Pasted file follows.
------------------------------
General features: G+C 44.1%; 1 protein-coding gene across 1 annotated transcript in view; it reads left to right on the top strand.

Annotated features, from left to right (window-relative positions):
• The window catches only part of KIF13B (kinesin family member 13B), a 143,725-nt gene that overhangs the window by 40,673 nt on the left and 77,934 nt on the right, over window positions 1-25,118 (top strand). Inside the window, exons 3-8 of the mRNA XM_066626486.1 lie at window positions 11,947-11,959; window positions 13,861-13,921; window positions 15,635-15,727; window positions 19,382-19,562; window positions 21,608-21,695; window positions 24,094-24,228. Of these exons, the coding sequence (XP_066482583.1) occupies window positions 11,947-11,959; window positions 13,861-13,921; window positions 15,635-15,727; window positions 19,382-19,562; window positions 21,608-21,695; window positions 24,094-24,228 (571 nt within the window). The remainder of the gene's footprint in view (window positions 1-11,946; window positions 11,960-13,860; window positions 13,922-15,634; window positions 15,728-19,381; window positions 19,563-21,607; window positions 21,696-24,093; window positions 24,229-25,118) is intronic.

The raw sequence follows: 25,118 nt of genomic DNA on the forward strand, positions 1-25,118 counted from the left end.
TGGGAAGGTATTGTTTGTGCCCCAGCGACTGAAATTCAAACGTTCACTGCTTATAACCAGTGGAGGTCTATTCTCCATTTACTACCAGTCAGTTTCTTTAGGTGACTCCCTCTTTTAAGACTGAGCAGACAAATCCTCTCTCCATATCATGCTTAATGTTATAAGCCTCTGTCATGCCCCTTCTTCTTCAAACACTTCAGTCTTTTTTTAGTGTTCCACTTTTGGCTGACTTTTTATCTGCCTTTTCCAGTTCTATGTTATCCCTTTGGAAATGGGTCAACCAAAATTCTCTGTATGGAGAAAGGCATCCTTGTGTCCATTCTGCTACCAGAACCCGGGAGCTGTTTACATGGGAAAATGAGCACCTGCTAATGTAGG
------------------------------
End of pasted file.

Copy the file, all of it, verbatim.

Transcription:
General features: G+C 44.1%; 1 protein-coding gene across 1 annotated transcript in view; it reads left to right on the top strand.

Annotated features, from left to right (window-relative positions):
• The window catches only part of KIF13B (kinesin family member 13B), a 143,725-nt gene that overhangs the window by 40,673 nt on the left and 77,934 nt on the right, over window positions 1-25,118 (top strand). Inside the window, exons 3-8 of the mRNA XM_066626486.1 lie at window positions 11,947-11,959; window positions 13,861-13,921; window positions 15,635-15,727; window positions 19,382-19,562; window positions 21,608-21,695; window positions 24,094-24,228. Of these exons, the coding sequence (XP_066482583.1) occupies window positions 11,947-11,959; window positions 13,861-13,921; window positions 15,635-15,727; window positions 19,382-19,562; window positions 21,608-21,695; window positions 24,094-24,228 (571 nt within the window). The remainder of the gene's footprint in view (window positions 1-11,946; window positions 11,960-13,860; window positions 13,922-15,634; window positions 15,728-19,381; window positions 19,563-21,607; window positions 21,696-24,093; window positions 24,229-25,118) is intronic.

The raw sequence follows: 25,118 nt of genomic DNA on the forward strand, positions 1-25,118 counted from the left end.
TGGGAAGGTATTGTTTGTGCCCCAGCGACTGAAATTCAAACGTTCACTGCTTATAACCAGTGGAGGTCTATTCTCCATTTACTACCAGTCAGTTTCTTTAGGTGACTCCCTCTTTTAAGACTGAGCAGACAAATCCTCTCTCCATATCATGCTTAATGTTATAAGCCTCTGTCATGCCCCTTCTTCTTCAAACACTTCAGTCTTTTTTTAGTGTTCCACTTTTGGCTGACTTTTTATCTGCCTTTTCCAGTTCTATGTTATCCCTTTGGAAATGGGTCAACCAAAATTCTCTGTATGGAGAAAGGCATCCTTGTGTCCATTCTGCTACCAGAACCCGGGAGCTGTTTACATGGGAAAATGAGCACCTGCTAATGTAGG